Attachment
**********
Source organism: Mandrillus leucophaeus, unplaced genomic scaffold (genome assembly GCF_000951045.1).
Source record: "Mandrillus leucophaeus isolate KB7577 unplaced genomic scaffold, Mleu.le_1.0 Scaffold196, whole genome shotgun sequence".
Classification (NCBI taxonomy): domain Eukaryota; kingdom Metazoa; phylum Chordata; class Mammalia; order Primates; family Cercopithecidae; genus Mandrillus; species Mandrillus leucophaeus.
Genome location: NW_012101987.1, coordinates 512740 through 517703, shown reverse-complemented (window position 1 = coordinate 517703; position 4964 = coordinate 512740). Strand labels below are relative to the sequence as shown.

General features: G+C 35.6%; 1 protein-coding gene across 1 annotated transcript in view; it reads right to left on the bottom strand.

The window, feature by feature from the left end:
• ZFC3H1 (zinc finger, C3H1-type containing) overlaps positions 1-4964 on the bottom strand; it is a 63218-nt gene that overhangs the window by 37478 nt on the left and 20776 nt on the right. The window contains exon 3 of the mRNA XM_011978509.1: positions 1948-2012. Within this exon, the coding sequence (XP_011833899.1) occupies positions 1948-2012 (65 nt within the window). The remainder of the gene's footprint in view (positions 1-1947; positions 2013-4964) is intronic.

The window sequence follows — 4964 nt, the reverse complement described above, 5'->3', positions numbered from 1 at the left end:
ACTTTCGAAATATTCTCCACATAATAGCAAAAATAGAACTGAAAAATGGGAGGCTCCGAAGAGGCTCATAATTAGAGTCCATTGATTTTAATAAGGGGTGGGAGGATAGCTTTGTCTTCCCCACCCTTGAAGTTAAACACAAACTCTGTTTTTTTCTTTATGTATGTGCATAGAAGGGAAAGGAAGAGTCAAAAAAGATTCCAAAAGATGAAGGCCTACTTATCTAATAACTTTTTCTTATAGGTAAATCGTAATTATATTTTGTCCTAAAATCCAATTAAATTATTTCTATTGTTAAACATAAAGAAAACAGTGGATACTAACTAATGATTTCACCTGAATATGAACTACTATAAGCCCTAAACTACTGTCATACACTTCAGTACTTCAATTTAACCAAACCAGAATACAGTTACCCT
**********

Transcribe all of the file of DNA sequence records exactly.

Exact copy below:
Source organism: Mandrillus leucophaeus, unplaced genomic scaffold (genome assembly GCF_000951045.1).
Source record: "Mandrillus leucophaeus isolate KB7577 unplaced genomic scaffold, Mleu.le_1.0 Scaffold196, whole genome shotgun sequence".
Classification (NCBI taxonomy): domain Eukaryota; kingdom Metazoa; phylum Chordata; class Mammalia; order Primates; family Cercopithecidae; genus Mandrillus; species Mandrillus leucophaeus.
Genome location: NW_012101987.1, coordinates 512740 through 517703, shown reverse-complemented (window position 1 = coordinate 517703; position 4964 = coordinate 512740). Strand labels below are relative to the sequence as shown.

General features: G+C 35.6%; 1 protein-coding gene across 1 annotated transcript in view; it reads right to left on the bottom strand.

The window, feature by feature from the left end:
• ZFC3H1 (zinc finger, C3H1-type containing) overlaps positions 1-4964 on the bottom strand; it is a 63218-nt gene that overhangs the window by 37478 nt on the left and 20776 nt on the right. The window contains exon 3 of the mRNA XM_011978509.1: positions 1948-2012. Within this exon, the coding sequence (XP_011833899.1) occupies positions 1948-2012 (65 nt within the window). The remainder of the gene's footprint in view (positions 1-1947; positions 2013-4964) is intronic.

The window sequence follows — 4964 nt, the reverse complement described above, 5'->3', positions numbered from 1 at the left end:
ACTTTCGAAATATTCTCCACATAATAGCAAAAATAGAACTGAAAAATGGGAGGCTCCGAAGAGGCTCATAATTAGAGTCCATTGATTTTAATAAGGGGTGGGAGGATAGCTTTGTCTTCCCCACCCTTGAAGTTAAACACAAACTCTGTTTTTTTCTTTATGTATGTGCATAGAAGGGAAAGGAAGAGTCAAAAAAGATTCCAAAAGATGAAGGCCTACTTATCTAATAACTTTTTCTTATAGGTAAATCGTAATTATATTTTGTCCTAAAATCCAATTAAATTATTTCTATTGTTAAACATAAAGAAAACAGTGGATACTAACTAATGATTTCACCTGAATATGAACTACTATAAGCCCTAAACTACTGTCATACACTTCAGTACTTCAATTTAACCAAACCAGAATACAGTTACCCT